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To call the S.F. International Asian American Film Festival "diverse" is to understate it

Every year San Francisco is host to roughly 6 gazillion film festivals (and counting). So it's logical to assume that, for survival's sake, each has become more parochial. Indeed, the first annual Festival of Animated Short Films About Washing Machines and Homeland Security Made by Preoperative Transsexual Lesbians of Icelandic Ancestry may not be far off. In the meantime, programmers still try for a balance between nailing the niche and selling something for everyone, and the folks planning the 22nd San Francisco International Asian American Film Festivalhave a fine sense of those proportions. With 124 movies from 23 countries, the fest isn't exactly isolationist. All the movies are in some way Asian, and to describe the broad swath of their ethnicity as "diverse" is to understate the matter.

The SFIAAFF, which has grown by about 20 percent each year, remains undiluted by the continuing expansion of its borders. This is how, without suffering an identity crisis, a single event can contain such films as Cosmopolitan, a tender, funny feature from the writer of Monsoon Weddingand the director of Chutney Popcorn; Kal Ho Naa Ho, a Bollywood romp set in post-9/11 New York; Masters of the Pillow, about a UC Davis professor's quest to become "the Asian-American Larry Flynt"; and S21: The Khmer Rouge Killing Machine, about the Phnom Penh high school that became a death chamber for 17,000 Cambodians in the mid-'70s.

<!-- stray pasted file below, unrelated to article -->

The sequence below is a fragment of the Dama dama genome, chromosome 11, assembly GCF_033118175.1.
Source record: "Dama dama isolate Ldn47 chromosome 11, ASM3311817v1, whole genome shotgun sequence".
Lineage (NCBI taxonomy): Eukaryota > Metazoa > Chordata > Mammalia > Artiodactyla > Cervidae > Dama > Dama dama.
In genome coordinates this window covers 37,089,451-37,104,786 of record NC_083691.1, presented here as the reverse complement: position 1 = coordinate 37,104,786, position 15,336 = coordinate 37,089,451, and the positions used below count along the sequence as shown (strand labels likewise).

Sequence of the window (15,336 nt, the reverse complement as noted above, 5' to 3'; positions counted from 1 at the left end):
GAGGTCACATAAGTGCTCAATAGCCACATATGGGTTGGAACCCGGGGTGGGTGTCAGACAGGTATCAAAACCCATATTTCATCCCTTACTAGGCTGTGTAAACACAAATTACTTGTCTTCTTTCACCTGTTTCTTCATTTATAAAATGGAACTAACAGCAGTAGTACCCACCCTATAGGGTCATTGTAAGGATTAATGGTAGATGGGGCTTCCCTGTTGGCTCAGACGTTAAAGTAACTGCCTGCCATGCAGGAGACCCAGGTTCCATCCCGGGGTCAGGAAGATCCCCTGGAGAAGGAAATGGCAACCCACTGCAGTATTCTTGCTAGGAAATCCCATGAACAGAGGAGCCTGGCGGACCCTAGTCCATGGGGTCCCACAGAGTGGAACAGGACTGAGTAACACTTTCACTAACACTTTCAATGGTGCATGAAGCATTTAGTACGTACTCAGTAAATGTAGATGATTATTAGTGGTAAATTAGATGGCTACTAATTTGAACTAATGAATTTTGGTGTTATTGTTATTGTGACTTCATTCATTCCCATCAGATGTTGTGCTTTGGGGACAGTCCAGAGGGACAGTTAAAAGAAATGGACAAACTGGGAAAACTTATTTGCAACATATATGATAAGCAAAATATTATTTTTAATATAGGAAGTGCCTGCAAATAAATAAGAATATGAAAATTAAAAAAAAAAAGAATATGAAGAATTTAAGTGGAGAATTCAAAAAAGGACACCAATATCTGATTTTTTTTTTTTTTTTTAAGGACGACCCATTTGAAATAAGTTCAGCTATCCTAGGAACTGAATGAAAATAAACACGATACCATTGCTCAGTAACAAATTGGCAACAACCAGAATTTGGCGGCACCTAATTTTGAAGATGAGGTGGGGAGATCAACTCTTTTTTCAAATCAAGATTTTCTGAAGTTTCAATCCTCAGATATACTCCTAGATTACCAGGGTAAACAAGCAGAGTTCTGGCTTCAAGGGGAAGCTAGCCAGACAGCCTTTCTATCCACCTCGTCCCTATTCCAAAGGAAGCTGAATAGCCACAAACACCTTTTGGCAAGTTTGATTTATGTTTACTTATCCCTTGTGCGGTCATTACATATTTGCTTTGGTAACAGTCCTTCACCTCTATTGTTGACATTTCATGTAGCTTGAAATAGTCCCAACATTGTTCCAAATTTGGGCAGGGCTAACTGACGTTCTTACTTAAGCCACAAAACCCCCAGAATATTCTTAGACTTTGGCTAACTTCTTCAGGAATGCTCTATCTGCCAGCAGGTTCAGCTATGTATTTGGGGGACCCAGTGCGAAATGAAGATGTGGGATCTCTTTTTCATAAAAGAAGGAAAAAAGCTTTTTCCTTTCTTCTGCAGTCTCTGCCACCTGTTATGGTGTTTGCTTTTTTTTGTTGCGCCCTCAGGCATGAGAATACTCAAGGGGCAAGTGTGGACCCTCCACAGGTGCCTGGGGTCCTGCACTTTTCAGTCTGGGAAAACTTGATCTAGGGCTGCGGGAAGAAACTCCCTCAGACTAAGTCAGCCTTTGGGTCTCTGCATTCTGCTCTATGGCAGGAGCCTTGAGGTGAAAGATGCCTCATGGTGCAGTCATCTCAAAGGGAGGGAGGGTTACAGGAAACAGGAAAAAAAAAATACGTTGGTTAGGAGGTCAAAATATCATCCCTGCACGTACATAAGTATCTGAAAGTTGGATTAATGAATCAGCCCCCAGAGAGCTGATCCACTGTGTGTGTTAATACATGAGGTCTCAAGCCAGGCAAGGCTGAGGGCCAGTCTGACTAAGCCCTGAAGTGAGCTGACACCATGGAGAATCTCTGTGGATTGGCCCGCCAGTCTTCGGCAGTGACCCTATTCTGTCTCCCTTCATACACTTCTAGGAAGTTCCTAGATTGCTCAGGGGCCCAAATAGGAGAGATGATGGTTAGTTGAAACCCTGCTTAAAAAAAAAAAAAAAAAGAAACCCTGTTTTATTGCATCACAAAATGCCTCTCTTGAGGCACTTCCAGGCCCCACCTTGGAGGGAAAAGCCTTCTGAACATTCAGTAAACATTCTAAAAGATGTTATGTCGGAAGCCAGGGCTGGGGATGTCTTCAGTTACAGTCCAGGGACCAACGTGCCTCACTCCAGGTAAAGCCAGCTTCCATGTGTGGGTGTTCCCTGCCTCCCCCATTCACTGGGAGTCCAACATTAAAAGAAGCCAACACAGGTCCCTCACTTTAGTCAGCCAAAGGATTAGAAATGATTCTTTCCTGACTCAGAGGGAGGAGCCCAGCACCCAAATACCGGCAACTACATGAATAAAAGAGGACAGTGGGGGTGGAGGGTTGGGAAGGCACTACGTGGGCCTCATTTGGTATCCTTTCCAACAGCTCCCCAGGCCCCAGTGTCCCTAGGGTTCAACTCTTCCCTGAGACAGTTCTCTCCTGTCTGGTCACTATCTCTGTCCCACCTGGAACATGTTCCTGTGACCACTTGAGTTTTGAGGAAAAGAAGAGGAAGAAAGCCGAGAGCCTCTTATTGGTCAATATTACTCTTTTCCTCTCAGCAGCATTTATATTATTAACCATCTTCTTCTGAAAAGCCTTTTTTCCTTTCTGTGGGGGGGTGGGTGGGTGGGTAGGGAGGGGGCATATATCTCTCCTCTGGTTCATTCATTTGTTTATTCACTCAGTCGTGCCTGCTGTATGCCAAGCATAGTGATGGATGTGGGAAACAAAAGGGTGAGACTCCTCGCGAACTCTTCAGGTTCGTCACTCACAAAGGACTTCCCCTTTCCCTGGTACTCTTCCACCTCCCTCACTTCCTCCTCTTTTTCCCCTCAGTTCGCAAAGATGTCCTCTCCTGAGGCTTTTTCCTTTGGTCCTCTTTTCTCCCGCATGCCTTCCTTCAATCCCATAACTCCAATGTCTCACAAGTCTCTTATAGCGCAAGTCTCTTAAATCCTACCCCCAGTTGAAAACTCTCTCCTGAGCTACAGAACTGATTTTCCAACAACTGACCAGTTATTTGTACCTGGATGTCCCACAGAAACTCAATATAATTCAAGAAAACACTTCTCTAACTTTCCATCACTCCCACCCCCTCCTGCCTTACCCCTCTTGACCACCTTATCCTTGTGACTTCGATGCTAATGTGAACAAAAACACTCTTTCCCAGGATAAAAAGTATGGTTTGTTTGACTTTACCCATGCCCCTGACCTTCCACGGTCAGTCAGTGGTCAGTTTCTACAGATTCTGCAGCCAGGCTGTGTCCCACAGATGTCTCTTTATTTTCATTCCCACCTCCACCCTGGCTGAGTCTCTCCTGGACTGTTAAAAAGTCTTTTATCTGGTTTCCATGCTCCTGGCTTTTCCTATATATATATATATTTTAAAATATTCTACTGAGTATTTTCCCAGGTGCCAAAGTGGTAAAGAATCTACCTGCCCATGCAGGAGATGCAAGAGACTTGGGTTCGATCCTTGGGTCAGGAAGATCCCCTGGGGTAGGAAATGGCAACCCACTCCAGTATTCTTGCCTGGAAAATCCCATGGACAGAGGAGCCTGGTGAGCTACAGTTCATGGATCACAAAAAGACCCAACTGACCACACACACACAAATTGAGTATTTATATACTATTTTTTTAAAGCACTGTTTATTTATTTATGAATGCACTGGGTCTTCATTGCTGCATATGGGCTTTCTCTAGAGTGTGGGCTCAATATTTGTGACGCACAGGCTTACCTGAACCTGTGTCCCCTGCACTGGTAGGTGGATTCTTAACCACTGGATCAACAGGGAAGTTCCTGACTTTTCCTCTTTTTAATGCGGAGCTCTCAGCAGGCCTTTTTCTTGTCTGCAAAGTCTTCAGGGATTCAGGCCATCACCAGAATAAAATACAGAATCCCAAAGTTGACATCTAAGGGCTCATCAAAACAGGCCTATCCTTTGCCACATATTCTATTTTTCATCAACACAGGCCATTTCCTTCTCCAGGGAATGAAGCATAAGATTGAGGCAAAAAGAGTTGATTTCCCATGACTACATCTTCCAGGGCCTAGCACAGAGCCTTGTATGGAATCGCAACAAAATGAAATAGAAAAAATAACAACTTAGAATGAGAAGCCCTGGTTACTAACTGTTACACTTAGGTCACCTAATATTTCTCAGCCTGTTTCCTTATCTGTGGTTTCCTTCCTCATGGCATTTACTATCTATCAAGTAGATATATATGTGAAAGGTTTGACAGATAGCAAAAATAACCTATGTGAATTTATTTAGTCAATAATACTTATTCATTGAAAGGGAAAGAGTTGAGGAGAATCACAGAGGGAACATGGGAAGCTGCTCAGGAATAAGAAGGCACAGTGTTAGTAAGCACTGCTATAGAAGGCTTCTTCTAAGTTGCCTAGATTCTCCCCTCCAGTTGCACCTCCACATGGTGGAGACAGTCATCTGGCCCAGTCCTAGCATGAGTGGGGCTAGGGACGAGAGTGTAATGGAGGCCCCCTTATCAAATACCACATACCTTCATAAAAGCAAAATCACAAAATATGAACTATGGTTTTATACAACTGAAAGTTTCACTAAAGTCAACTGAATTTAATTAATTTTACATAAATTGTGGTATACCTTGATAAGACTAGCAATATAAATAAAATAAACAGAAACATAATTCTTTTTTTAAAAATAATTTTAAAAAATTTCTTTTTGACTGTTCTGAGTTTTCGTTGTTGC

Masters of the Pillow.
Masters of the Pillow.


Tickets are $6-9


w w w.naatanet.org/festival

March 4-11 at the AMC Kabuki (1881 Post at Fillmore) and the Castro (429 Castro at Market), and March 5-10 at the Pacific Film Archive (2575 Bancroft at Bowditch, Berkeley)

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Given the abundance and variety of material, it is fair to ask for an organizing principle. One clear index is the festival's determination to reveal and challenge received ideas of heroism -- ideas often bestowed by movies in the first place. The run opens with Hero, a sensation of swordplay and cinematography from Chinese master Zhang Yimou, and closes with Imelda, a vital, personal portrait of the Philippines' former first lady. Taken as brackets for the whole event, these two movies in particular have a lot to say about the mysteries of power, authority, and image-making. And those themes are among cinema's essential raw materials -- universally affecting, however international, Asian, or American you happen to be.

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